Beware of Imposters: What You Should Know

Over the years, we at GrantWatch have had heart-wrenching phone calls from individuals promised to receive large sums of money. That is, of course, after they send the money in advance to pay the taxes on the funds via Green Dot or Western Union. We told them how lucky they were that they took a breath and questioned the legitimacy of the supposed award.

The imposters are now using social media instead of phone calls to defraud individuals identifying themselves as employees of various legitimate grant-information websites. The new scheme takes place on a platform such as Facebook. Then it moves into Facebook Messenger promising that if they send money in the form of a gift card, they will receive a large sum of money in return. How do they suck people in? The imposters ask on Facebook a question about an image, or they pose a question like “what would you do if you received a large sum of money?”

Do Imposters Pose a Risk to You?

Vulnerable populations and older adults are most at risk and are often the target. This makes it especially evil because they often seem to be legitimate. The fraudsters cloak themselves as employed by or affiliates of legitimate companies and offer large cash incentives to entice the individual to provide detailed personal information and hurriedly send fees in the form of gift cards, cash or wires that they will never see again.

In these difficult times, many people jump at the chance to receive free money. But, simply put, there is no such thing.

Tips to help keep you safe online:
  • Do not engage if you are contacted by an unknown person through social media claiming you are eligible to receive money.
  • Do not engage with a friend of a friend unless you have verified with your friend (through a phone call) that they are in fact their friend.
  • Never send money in the form of gift cards, prepaid cards, or through apps in response to a solicitation.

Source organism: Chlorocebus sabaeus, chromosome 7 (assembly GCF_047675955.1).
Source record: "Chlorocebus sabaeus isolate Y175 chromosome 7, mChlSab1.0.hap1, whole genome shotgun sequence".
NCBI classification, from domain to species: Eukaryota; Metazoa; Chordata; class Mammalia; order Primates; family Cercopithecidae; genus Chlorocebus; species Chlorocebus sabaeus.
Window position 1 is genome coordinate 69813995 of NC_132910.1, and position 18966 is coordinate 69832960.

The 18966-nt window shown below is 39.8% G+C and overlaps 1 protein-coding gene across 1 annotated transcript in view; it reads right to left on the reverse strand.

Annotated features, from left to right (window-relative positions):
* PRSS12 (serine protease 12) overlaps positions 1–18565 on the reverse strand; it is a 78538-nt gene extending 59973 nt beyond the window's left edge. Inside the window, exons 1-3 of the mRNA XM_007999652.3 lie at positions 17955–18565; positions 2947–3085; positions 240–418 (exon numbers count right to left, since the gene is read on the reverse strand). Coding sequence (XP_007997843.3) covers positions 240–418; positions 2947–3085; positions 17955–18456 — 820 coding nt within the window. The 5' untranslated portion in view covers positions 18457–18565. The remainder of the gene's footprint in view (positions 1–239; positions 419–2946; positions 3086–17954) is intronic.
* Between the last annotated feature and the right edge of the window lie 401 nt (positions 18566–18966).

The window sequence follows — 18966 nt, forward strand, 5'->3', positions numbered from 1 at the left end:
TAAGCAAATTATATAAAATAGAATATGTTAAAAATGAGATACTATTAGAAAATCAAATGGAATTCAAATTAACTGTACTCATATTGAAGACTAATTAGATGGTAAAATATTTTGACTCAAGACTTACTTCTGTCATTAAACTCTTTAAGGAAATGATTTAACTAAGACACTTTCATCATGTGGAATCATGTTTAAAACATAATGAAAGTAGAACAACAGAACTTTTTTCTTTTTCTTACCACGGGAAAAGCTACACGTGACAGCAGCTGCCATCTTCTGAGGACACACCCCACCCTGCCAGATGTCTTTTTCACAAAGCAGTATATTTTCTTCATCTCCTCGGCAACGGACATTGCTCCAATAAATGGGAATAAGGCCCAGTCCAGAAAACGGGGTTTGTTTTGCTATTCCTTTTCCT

Do Grants Cost Money?

Solicitations through social media are most likely scams perpetrated by fraudsters with fake accounts. Most of the time, it’s not even their real name or photo. There are many imposters claiming to work for certain companies and organizations with the promise of sending money. This not only drags the company’s name in the mud, but also gives the illusion of credibility to the unsuspecting victims.

If you think the message could be legitimate, contact the company using a website or phone number you know is real. Don’t use the information in the text message.

GrantWatch and its staff will never send you solicitations via social media. GrantWatch is a grant listing directory and not the grant funder. We do not award grants — we are simply a database for all current grant listings. All payments are made through the safe and secure portal on our website. We never ask for cash or gift cards.

Our customer service team at GrantWatch works diligently to help our website visitors and subscribers obtain legitimate grant information. We respond through phone calls, emails, and online chats.

You can report all grant scams, grant imposters or related fraud to the Federal Trade Commission. Reach out to them through their website or by calling 1-877-FTC-HELP.

GrantWatch is committed to ensuring that nonprofits have the proper information about grants made available. And our team is consistently updating this list to reflect any updates available.

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